Although dozens of trials are testing messenger RNA to arm the immune system against viruses or cancer, only a few companies have launched small clinical trials of other therapies—such as mRNA to replace missing or defective proteins. Here are some.

But many other mRNA medicines have to find their way to a specific site in the body via the bloodstream. In ornithine transcarbamylase (OTC) deficiency, for example, a missing enzyme causes a buildup of ammonia in the blood that can lead to seizures, coma, and death. To prevent this buildup, an mRNA drug must reach cells in the liver.

mRNA medicines company Arcturus Therapeutics, which aims to treat OTC deficiency, maximized the amount of its drug that ends up in the liver, in part by adjusting the size and electrical charge of its lipid nanoparticle, says company head Joseph Payne. Arcturus has completed an initial safety study in approximately 30 healthy volunteers, and this month it dosed the first of 12 planned participants who have the deficiency.

The company chose to focus on OTC deficiency in part because the liver naturally traps and accumulates particles from the bloodstream—including the therapeutic nanoparticles. Other tissues are even tougher to reach with mRNA, says James Dahlman, a biomedical engineer at the Georgia Institute of Technology. Many teams are tweaking the structure of lipid nanoparticles or adorning them with molecules that route them to a certain organ or cell type.

Dahlman’s lab and a company he co-founded, Guide Therapeutics, have developed a technique to track the trajectories of thousands of chemically unique nanoparticles in animals by tagging them with DNA “barcodes.” But figuring out the relationship between a lipid nanoparticle’s structure and its destination is “going to take a decade,” he says.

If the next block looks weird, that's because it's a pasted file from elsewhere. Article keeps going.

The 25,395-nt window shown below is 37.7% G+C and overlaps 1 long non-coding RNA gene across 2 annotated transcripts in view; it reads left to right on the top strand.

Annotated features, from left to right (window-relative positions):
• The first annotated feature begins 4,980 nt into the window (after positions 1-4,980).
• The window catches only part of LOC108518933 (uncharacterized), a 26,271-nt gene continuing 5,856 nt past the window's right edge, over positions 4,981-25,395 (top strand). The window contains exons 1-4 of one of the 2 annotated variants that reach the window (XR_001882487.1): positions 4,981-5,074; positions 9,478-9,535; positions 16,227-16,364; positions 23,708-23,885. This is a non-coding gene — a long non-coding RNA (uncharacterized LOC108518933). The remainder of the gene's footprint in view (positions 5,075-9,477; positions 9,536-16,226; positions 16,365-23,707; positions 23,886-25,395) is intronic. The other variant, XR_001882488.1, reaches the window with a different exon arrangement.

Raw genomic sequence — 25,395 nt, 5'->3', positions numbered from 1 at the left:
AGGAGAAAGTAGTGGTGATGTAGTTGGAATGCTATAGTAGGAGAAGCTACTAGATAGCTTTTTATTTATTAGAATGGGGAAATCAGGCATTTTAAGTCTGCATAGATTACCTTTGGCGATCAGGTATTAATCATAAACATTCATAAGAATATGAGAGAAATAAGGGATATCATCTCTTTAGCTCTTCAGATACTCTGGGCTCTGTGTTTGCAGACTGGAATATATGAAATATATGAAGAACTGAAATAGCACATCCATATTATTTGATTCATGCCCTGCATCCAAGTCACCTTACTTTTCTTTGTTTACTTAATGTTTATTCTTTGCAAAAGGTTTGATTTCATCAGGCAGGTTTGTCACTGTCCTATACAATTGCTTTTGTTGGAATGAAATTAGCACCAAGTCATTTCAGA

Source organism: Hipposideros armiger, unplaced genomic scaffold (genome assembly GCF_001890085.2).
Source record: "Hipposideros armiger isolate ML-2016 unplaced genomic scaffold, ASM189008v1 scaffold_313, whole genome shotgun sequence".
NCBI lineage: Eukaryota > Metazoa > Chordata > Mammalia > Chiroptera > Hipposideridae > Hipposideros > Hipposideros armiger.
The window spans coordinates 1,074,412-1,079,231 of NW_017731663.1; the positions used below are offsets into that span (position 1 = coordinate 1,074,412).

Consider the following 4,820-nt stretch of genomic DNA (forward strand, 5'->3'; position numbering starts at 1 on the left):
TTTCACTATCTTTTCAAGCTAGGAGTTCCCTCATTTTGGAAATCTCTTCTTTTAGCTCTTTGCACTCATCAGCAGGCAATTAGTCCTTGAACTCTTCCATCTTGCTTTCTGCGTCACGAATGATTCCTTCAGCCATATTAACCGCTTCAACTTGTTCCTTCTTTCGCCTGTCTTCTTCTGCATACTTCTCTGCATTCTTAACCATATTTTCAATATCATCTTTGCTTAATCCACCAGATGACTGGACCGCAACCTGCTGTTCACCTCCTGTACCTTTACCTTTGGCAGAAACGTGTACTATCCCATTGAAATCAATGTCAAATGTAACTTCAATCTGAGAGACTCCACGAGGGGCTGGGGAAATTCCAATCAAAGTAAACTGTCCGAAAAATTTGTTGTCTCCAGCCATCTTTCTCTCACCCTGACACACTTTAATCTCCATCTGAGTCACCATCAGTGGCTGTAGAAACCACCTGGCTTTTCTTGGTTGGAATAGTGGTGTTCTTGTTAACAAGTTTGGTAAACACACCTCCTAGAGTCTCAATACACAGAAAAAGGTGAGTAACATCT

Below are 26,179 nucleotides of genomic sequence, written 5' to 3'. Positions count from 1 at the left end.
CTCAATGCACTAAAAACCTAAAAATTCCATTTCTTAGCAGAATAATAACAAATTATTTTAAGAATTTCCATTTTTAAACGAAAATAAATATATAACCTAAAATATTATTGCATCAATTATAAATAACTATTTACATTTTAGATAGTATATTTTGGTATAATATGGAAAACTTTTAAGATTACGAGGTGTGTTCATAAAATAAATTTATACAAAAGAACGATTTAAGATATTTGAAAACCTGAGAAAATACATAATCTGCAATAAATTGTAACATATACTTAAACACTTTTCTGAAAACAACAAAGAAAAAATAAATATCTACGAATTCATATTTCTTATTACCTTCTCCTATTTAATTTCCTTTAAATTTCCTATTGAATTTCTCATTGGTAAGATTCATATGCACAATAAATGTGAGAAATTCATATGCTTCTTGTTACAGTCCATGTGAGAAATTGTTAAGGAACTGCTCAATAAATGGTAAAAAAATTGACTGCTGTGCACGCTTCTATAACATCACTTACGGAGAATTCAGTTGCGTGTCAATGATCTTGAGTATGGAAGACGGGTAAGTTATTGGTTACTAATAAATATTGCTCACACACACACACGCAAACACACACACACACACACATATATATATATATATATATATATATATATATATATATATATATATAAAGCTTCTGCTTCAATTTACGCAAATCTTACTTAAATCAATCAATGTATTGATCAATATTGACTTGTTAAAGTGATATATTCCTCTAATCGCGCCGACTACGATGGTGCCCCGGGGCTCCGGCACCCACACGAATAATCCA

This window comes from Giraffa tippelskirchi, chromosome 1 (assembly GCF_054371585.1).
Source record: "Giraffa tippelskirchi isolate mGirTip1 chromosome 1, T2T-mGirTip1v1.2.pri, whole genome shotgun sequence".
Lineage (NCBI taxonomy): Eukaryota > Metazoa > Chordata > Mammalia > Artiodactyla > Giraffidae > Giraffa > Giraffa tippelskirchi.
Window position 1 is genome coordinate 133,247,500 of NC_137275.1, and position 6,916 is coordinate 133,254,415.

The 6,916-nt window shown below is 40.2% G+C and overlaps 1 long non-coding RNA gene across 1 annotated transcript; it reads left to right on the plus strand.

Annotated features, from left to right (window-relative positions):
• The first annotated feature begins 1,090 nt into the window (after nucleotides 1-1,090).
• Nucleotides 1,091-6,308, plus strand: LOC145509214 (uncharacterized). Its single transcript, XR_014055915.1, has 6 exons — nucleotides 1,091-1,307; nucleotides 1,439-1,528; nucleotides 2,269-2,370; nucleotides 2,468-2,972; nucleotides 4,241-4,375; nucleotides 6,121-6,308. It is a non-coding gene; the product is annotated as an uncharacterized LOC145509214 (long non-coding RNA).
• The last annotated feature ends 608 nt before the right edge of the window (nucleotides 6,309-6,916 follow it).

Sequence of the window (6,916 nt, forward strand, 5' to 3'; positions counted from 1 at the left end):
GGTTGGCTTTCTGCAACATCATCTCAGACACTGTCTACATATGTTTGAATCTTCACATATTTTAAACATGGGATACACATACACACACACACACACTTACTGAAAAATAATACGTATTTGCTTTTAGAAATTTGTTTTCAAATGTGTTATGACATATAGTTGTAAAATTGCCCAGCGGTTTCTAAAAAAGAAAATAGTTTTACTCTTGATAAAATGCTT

A second big difference between vaccines and mRNA therapeutics is that vaccines require just one or a few doses. Once the immune system is trained to attack the threat at hand, the protein produced from mRNA degrades and doesn’t need replenishment. For the most part, the mRNA drugs that have advanced into clinical trials so far are ones “where the effect of the drug outlasts the drug,” Dahlman says. That’s also true for therapies that use mRNA to encode proteins such as the enzyme Cas9, which can slice the genome to make permanent edits. CRISPR editing company Intellia Therapeutics is advancing one such mRNA-based therapy for the inherited disease transthyretin amyloidosis. The company dosed its first clinical trial participant last month.